The Port of Long Beach issued its 2021 emissions inventory report this week, presenting both good and bad news on its performance.
The bad news is that record cargo volumes and the unusually high number of ocean-going vessels staying at anchor off the coast drove up greenhouse gas emissions by 22% over the baseline 2005 results.
The good news is that other pollutant emissions were significantly lower in 2021 compared with 2005. Decreases were 88% in diesel soot, 49% in nitrogen oxides and 96% in sulfur oxides.
“Putting it simply, the pandemic created emissions-inducing bottlenecks in the supply chain,” said Long Beach Harbor Commission President Sharon L. Weissman in a statement. “No one could have foreseen this once-in-a-lifetime event, but we are not discouraged by this temporary impediment, and our goal to be a zero-emissions port remains.”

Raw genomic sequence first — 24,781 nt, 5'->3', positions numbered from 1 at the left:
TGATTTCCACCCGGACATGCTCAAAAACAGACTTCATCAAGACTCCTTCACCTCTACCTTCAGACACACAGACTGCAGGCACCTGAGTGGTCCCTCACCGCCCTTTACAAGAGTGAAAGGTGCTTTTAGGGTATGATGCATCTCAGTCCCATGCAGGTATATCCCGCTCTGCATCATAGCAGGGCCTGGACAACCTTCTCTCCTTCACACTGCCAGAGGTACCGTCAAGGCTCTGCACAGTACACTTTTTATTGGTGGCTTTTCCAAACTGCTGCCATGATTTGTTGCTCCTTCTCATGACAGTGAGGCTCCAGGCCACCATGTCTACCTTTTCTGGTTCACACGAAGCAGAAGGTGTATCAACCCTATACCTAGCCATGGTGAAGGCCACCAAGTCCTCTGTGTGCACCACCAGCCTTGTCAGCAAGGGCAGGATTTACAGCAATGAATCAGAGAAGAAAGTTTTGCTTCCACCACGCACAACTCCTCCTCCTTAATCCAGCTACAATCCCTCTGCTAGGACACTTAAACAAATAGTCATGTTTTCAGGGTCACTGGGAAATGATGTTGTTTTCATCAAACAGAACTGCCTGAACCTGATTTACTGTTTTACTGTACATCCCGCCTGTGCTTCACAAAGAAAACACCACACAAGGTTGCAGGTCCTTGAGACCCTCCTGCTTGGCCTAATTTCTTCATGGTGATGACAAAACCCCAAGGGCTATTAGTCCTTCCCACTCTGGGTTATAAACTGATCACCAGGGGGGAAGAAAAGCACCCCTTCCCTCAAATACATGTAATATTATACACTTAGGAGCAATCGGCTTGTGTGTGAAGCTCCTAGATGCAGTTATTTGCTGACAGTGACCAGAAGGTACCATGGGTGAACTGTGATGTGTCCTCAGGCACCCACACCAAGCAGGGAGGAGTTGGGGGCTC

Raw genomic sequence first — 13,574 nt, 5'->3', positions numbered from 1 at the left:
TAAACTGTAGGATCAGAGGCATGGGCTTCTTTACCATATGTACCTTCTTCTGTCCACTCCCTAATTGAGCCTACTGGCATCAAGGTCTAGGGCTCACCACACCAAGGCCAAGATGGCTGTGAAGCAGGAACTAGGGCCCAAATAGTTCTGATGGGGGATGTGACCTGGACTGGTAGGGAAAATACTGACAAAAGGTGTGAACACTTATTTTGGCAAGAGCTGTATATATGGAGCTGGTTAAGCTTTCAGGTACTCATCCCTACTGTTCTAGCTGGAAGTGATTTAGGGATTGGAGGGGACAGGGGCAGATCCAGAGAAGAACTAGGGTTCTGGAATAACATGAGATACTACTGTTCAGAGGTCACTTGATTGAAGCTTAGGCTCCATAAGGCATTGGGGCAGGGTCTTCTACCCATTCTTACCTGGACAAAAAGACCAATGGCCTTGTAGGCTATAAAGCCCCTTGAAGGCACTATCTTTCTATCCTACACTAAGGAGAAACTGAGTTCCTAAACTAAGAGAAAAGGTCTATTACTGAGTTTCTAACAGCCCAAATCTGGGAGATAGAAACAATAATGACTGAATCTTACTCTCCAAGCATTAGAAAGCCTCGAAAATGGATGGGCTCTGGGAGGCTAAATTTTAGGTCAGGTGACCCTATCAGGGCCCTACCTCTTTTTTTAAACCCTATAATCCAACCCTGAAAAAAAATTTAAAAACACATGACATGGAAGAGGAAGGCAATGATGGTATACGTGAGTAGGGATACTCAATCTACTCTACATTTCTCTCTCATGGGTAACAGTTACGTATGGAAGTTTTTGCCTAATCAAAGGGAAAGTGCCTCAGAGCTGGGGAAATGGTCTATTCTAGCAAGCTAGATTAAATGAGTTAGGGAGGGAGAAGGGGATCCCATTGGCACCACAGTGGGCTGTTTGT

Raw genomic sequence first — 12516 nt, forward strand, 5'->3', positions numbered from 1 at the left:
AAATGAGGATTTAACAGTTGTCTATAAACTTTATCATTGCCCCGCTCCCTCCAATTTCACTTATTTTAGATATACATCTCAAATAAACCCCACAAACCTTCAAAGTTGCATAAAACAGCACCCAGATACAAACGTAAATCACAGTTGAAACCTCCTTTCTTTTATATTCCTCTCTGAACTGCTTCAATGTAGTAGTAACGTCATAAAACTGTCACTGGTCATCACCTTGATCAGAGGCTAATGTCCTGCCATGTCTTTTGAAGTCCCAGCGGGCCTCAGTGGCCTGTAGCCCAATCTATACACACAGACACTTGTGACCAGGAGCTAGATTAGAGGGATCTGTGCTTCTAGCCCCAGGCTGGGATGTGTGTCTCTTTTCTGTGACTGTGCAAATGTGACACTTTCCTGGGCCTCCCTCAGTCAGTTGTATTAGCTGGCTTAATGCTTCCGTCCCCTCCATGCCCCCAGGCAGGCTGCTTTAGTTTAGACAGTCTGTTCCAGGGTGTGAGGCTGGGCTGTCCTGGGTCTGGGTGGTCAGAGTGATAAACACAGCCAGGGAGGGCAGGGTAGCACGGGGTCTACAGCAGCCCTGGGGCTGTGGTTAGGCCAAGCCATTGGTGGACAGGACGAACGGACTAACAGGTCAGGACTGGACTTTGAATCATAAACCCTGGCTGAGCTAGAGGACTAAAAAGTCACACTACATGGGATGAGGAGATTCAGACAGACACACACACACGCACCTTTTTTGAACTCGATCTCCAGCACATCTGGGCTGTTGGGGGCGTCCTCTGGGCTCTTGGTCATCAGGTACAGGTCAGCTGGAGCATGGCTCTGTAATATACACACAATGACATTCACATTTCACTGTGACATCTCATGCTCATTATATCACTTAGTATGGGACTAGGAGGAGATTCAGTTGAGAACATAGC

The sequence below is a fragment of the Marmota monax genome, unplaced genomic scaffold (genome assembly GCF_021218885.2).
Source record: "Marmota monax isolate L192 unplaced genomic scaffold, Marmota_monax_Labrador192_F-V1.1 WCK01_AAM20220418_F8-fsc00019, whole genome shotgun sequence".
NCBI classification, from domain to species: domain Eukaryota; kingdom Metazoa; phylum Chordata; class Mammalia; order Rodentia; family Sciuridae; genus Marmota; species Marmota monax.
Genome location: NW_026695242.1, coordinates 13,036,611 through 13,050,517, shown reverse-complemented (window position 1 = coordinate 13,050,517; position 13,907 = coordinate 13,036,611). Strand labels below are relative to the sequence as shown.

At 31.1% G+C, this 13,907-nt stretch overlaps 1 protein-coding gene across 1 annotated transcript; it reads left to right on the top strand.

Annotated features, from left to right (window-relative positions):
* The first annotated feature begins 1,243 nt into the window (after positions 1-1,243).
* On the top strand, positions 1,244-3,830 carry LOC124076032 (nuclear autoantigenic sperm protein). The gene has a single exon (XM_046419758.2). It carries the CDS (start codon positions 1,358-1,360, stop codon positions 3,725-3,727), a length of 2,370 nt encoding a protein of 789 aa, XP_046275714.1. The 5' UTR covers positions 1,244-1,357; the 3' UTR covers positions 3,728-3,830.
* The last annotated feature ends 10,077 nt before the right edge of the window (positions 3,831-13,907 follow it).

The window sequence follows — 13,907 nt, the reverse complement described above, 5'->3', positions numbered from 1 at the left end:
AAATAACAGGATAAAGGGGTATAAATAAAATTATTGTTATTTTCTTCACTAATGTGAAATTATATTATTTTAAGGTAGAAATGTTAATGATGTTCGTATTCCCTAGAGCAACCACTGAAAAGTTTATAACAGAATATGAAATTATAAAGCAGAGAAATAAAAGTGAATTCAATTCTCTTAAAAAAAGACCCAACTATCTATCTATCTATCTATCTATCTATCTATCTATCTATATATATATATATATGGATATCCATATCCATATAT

Executive Director Mario Cordero noted that “many of the negative conditions which created this perfect storm have improved. In recent months, as we’ve left behind the surge of covid, great strides have been made in reducing the number of ships waiting at anchor. Looking ahead, a vessel-queuing program put into place last year to relieve congestion is also expected to have a positive impact on the next inventory.”